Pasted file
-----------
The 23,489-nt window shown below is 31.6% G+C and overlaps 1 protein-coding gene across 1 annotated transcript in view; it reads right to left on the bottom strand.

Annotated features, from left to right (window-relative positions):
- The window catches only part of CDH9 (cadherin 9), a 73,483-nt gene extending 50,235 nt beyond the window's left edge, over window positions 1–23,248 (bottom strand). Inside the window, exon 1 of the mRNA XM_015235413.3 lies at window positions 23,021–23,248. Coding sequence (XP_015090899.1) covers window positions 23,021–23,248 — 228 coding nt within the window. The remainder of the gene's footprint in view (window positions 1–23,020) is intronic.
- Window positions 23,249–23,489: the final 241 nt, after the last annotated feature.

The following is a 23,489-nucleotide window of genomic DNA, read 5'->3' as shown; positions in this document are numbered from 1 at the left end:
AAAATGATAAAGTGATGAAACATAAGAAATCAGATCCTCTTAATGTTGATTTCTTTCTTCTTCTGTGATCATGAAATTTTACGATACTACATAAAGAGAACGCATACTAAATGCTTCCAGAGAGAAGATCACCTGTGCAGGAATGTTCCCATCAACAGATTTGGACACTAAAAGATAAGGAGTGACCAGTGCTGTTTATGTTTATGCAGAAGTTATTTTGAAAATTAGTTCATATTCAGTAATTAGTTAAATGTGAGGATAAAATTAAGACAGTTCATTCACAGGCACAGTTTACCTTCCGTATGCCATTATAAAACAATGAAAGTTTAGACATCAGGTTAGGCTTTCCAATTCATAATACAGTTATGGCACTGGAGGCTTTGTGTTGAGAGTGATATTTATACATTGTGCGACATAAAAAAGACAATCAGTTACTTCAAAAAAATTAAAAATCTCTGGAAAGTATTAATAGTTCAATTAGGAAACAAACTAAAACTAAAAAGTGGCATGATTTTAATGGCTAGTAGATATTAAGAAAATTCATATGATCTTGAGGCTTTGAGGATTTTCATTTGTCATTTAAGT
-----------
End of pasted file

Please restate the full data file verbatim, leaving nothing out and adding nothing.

The 23,489-nt window shown below is 31.6% G+C and overlaps 1 protein-coding gene across 1 annotated transcript in view; it reads right to left on the bottom strand.

Annotated features, from left to right (window-relative positions):
- The window catches only part of CDH9 (cadherin 9), a 73,483-nt gene extending 50,235 nt beyond the window's left edge, over window positions 1–23,248 (bottom strand). Inside the window, exon 1 of the mRNA XM_015235413.3 lies at window positions 23,021–23,248. Coding sequence (XP_015090899.1) covers window positions 23,021–23,248 — 228 coding nt within the window. The remainder of the gene's footprint in view (window positions 1–23,020) is intronic.
- Window positions 23,249–23,489: the final 241 nt, after the last annotated feature.

The following is a 23,489-nucleotide window of genomic DNA, read 5'->3' as shown; positions in this document are numbered from 1 at the left end:
AAAATGATAAAGTGATGAAACATAAGAAATCAGATCCTCTTAATGTTGATTTCTTTCTTCTTCTGTGATCATGAAATTTTACGATACTACATAAAGAGAACGCATACTAAATGCTTCCAGAGAGAAGATCACCTGTGCAGGAATGTTCCCATCAACAGATTTGGACACTAAAAGATAAGGAGTGACCAGTGCTGTTTATGTTTATGCAGAAGTTATTTTGAAAATTAGTTCATATTCAGTAATTAGTTAAATGTGAGGATAAAATTAAGACAGTTCATTCACAGGCACAGTTTACCTTCCGTATGCCATTATAAAACAATGAAAGTTTAGACATCAGGTTAGGCTTTCCAATTCATAATACAGTTATGGCACTGGAGGCTTTGTGTTGAGAGTGATATTTATACATTGTGCGACATAAAAAAGACAATCAGTTACTTCAAAAAAATTAAAAATCTCTGGAAAGTATTAATAGTTCAATTAGGAAACAAACTAAAACTAAAAAGTGGCATGATTTTAATGGCTAGTAGATATTAAGAAAATTCATATGATCTTGAGGCTTTGAGGATTTTCATTTGTCATTTAAGT